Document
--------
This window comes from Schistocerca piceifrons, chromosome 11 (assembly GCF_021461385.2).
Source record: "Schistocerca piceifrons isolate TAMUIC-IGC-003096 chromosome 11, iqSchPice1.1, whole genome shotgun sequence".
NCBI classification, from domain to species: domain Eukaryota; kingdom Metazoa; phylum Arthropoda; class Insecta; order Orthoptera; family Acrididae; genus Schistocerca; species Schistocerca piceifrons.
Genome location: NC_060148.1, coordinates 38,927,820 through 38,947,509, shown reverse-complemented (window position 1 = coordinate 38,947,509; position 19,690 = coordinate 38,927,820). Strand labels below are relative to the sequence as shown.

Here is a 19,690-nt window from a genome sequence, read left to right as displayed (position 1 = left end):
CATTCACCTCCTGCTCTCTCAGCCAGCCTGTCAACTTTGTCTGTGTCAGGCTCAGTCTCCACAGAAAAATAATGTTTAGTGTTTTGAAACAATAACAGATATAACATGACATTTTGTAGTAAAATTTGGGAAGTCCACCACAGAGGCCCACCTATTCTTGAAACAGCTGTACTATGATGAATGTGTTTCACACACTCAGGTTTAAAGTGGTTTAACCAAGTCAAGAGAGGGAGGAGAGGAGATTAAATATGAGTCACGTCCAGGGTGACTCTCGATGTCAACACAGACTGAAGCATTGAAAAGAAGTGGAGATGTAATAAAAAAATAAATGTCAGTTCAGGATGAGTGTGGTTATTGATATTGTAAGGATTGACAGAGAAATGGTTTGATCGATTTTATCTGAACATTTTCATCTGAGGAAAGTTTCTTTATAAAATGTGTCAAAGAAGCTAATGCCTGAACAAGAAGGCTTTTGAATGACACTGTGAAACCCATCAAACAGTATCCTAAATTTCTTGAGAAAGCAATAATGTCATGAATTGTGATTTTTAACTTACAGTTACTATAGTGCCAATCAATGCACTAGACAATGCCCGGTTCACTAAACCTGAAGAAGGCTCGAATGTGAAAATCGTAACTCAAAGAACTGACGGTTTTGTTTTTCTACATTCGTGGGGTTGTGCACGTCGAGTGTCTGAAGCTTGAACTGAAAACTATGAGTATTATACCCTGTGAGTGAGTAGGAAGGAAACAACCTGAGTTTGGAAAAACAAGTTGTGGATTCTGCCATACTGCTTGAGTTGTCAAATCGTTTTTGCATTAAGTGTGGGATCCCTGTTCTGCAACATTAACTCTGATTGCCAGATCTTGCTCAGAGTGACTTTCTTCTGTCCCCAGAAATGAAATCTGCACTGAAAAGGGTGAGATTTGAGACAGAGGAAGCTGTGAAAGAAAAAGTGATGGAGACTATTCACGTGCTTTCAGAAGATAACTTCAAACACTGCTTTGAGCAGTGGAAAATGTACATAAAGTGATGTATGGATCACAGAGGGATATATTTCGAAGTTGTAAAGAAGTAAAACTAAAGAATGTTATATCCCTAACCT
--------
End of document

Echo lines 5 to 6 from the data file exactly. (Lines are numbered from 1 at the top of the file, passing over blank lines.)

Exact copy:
Here is a 19,690-nt window from a genome sequence, read left to right as displayed (position 1 = left end):
CATTCACCTCCTGCTCTCTCAGCCAGCCTGTCAACTTTGTCTGTGTCAGGCTCAGTCTCCACAGAAAAATAATGTTTAGTGTTTTGAAACAATAACAGATATAACATGACATTTTGTAGTAAAATTTGGGAAGTCCACCACAGAGGCCCACCTATTCTTGAAACAGCTGTACTATGATGAATGTGTTTCACACACTCAGGTTTAAAGTGGTTTAACCAAGTCAAGAGAGGGAGGAGAGGAGATTAAATATGAGTCACGTCCAGGGTGACTCTCGATGTCAACACAGACTGAAGCATTGAAAAGAAGTGGAGATGTAATAAAAAAATAAATGTCAGTTCAGGATGAGTGTGGTTATTGATATTGTAAGGATTGACAGAGAAATGGTTTGATCGATTTTATCTGAACATTTTCATCTGAGGAAAGTTTCTTTATAAAATGTGTCAAAGAAGCTAATGCCTGAACAAGAAGGCTTTTGAATGACACTGTGAAACCCATCAAACAGTATCCTAAATTTCTTGAGAAAGCAATAATGTCATGAATTGTGATTTTTAACTTACAGTTACTATAGTGCCAATCAATGCACTAGACAATGCCCGGTTCACTAAACCTGAAGAAGGCTCGAATGTGAAAATCGTAACTCAAAGAACTGACGGTTTTGTTTTTCTACATTCGTGGGGTTGTGCACGTCGAGTGTCTGAAGCTTGAACTGAAAACTATGAGTATTATACCCTGTGAGTGAGTAGGAAGGAAACAACCTGAGTTTGGAAAAACAAGTTGTGGATTCTGCCATACTGCTTGAGTTGTCAAATCGTTTTTGCATTAAGTGTGGGATCCCTGTTCTGCAACATTAACTCTGATTGCCAGATCTTGCTCAGAGTGACTTTCTTCTGTCCCCAGAAATGAAATCTGCACTGAAAAGGGTGAGATTTGAGACAGAGGAAGCTGTGAAAGAAAAAGTGATGGAGACTATTCACGTGCTTTCAGAAGATAACTTCAAACACTGCTTTGAGCAGTGGAAAATGTACATAAAGTGATGTATGGATCACAGAGGGATATATTTCGAAGTTGTAAAGAAGTAAAACTAAAGAATGTTATATCCCTAACCT